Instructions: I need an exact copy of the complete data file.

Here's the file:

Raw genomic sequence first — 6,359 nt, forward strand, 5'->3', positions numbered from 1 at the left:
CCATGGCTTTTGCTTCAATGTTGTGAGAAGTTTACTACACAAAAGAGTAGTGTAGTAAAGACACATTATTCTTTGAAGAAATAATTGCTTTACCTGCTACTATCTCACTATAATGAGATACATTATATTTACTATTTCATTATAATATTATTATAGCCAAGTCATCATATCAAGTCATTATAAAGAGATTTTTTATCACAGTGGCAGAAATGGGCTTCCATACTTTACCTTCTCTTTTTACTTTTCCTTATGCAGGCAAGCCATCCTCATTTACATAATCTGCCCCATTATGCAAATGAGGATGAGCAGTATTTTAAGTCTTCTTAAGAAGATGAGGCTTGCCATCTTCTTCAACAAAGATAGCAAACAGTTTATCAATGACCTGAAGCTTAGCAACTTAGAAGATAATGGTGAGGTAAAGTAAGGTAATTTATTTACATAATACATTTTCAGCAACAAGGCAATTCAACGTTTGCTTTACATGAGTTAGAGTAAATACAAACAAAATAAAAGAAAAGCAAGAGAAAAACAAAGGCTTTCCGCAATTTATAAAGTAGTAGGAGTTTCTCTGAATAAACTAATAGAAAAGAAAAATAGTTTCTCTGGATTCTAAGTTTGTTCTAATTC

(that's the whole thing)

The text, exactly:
Raw genomic sequence first — 6,359 nt, forward strand, 5'->3', positions numbered from 1 at the left:
CCATGGCTTTTGCTTCAATGTTGTGAGAAGTTTACTACACAAAAGAGTAGTGTAGTAAAGACACATTATTCTTTGAAGAAATAATTGCTTTACCTGCTACTATCTCACTATAATGAGATACATTATATTTACTATTTCATTATAATATTATTATAGCCAAGTCATCATATCAAGTCATTATAAAGAGATTTTTTATCACAGTGGCAGAAATGGGCTTCCATACTTTACCTTCTCTTTTTACTTTTCCTTATGCAGGCAAGCCATCCTCATTTACATAATCTGCCCCATTATGCAAATGAGGATGAGCAGTATTTTAAGTCTTCTTAAGAAGATGAGGCTTGCCATCTTCTTCAACAAAGATAGCAAACAGTTTATCAATGACCTGAAGCTTAGCAACTTAGAAGATAATGGTGAGGTAAAGTAAGGTAATTTATTTACATAATACATTTTCAGCAACAAGGCAATTCAACGTTTGCTTTACATGAGTTAGAGTAAATACAAACAAAATAAAAGAAAAGCAAGAGAAAAACAAAGGCTTTCCGCAATTTATAAAGTAGTAGGAGTTTCTCTGAATAAACTAATAGAAAAGAAAAATAGTTTCTCTGGATTCTAAGTTTGTTCTAATTC